Relevance to Coronavirus biology

For the second panel, transcripts were primarily selected based on their relevance to SARS (Severe Acute Respiratory Syndrome) biology. As a first step, a literature profiling tool was used to identify among the SARS, MERS (Middle East Respiratory Syndrome), or Covid-19 literature articles that were associated with transcripts forming the 28 Covid-19 module sets [Literature Lab (LitLab) by Acumenta Biotech [16] and LitLab Gene Retriever application, Accumenta Biotech, Boston, MA]. Next, the potential associations were assessed by manual curation. The curators prioritized the transcripts for which the associations could be confirmed based on importance and robustness.

Immunological relevance

Lists of immunologically relevant genes were retrieved from Immport, the NIAID Immunology Database and Analysis Portal [17], and were used along with membership to IPA pathways (Ingenuity Pathway Analysis, QIAGEN, Germantown MD) to annotate transcripts comprising Covid-19 module sets. The curators prioritized annotated transcripts on the basis of their relevance to the functional annotations of the module set (e.g. if the main annotation for the modules for a given set is “cytotoxic cells”, markers for NK cells would be preferentially over a cytokine that is better characterized but is unrelated to cytotoxic functions). The transcript with the highest priority rank was included in the assay.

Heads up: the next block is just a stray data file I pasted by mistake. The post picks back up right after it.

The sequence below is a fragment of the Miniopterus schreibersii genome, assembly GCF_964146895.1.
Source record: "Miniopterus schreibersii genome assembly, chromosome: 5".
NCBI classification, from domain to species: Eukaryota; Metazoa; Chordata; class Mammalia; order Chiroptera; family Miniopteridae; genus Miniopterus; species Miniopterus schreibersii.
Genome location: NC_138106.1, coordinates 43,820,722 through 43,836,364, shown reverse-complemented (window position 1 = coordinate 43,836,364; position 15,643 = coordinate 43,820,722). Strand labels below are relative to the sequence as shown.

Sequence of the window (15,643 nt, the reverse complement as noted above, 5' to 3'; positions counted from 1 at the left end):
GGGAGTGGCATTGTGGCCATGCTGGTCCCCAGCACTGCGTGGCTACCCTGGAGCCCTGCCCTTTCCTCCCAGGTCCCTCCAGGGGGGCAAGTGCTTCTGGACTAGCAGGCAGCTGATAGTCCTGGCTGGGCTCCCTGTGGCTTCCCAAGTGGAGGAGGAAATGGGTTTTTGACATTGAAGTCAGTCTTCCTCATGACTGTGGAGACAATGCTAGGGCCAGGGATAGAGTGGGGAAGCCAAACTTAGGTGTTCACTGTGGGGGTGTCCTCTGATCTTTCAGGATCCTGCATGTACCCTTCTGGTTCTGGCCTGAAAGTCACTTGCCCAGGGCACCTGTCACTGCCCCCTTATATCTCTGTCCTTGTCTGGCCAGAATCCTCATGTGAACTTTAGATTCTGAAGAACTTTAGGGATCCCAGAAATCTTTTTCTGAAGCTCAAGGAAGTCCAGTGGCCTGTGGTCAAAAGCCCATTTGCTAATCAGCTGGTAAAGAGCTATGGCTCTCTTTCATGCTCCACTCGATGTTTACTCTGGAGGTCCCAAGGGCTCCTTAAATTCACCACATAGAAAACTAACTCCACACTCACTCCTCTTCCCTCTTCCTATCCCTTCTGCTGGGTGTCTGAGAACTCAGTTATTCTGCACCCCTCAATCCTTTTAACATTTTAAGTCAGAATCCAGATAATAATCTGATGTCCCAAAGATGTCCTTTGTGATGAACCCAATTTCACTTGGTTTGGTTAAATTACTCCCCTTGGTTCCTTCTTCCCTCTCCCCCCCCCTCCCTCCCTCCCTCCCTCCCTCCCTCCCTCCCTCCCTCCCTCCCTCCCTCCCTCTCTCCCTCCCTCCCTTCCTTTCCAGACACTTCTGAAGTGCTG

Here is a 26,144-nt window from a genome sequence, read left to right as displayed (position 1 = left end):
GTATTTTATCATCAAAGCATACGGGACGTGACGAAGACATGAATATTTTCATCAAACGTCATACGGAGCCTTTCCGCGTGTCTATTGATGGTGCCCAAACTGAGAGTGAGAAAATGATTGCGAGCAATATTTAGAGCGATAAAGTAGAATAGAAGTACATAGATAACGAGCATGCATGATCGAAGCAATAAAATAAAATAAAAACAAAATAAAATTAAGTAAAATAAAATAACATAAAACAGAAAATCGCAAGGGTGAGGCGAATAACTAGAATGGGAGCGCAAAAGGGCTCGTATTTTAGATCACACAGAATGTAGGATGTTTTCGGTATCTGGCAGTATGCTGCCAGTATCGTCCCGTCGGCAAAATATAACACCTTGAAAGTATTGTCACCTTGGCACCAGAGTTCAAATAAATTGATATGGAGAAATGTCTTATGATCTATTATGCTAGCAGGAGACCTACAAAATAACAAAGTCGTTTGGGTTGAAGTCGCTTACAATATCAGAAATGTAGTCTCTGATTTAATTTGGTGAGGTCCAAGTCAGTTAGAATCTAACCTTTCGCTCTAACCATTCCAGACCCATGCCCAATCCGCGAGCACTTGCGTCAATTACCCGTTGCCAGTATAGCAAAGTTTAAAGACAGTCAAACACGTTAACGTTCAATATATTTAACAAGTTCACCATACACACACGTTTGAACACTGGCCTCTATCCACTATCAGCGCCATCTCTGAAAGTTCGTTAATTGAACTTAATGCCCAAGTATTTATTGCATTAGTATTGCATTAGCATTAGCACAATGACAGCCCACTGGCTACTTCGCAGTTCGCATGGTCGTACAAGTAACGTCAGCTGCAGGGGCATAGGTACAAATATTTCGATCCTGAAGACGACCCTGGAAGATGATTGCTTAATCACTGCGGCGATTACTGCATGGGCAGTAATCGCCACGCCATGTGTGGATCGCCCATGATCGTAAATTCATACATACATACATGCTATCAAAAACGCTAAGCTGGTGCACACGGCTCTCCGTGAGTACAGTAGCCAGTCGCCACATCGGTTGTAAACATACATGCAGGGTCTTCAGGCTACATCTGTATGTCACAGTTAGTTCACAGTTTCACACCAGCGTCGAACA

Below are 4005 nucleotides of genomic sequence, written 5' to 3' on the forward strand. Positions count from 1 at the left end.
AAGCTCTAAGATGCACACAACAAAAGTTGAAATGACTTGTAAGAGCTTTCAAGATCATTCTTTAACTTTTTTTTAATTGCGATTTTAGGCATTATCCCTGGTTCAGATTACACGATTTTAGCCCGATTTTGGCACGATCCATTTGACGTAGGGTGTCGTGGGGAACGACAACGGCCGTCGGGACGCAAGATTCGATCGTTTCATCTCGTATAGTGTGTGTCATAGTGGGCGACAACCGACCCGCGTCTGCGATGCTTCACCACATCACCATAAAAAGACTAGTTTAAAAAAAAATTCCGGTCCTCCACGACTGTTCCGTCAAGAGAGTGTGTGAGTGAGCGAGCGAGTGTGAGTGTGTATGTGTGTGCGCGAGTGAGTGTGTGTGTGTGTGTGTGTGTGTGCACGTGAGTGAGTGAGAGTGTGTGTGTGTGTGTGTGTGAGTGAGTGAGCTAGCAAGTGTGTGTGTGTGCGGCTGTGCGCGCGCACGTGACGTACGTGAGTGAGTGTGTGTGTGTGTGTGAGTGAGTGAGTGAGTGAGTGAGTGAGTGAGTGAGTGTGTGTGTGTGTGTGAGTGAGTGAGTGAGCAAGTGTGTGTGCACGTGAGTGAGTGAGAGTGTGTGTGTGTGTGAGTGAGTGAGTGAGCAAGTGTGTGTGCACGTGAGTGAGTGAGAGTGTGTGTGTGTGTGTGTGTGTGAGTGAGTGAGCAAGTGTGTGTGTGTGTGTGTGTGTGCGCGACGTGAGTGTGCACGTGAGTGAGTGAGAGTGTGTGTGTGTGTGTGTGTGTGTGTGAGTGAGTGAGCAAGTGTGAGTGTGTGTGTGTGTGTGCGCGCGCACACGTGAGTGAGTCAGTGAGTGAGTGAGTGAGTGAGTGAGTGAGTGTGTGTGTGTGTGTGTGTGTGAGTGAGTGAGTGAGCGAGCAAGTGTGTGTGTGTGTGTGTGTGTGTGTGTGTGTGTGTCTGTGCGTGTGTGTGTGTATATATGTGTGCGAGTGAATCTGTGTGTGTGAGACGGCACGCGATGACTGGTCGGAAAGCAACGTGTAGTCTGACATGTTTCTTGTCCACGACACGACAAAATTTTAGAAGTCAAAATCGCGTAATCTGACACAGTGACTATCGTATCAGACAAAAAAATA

Housekeeping genes

A recommended set of housekeeping genes is provided in Table 2. These were selected on the basis of low variance observed across the 985 transcriptome profiles generated for our reference cohorts.

Table 2 List of housekeeping genes that may be suitable for blood transcript profiling applications

Annotation framework

Links to the resources described in this section and to video demonstrations are available in Table 3. Interactive presentations were created via the Prezi web application. For this we have built and expanded upon an annotation framework established as part of the characterization of our reference blood transcriptome repertoire [7]. Several bioinformatic resources were used to populate interactive presentations that served as a framework for annotation of Covid-19 relevant module sets. These resources include web applications deployed using Shiny R, which permit to plot transcript abundance patterns at the module and aggregate levels. Two of these applications were developed as part of a previous work establishing the blood transcriptome repertoire and applying it in the context of a meta-analysis of six public RSV datasets [18]. As described above, a third application was developed as part of this work and can generate profiles at the transcript, module and module-aggregate levels for the Xiong et al. and Ong et al. datasets.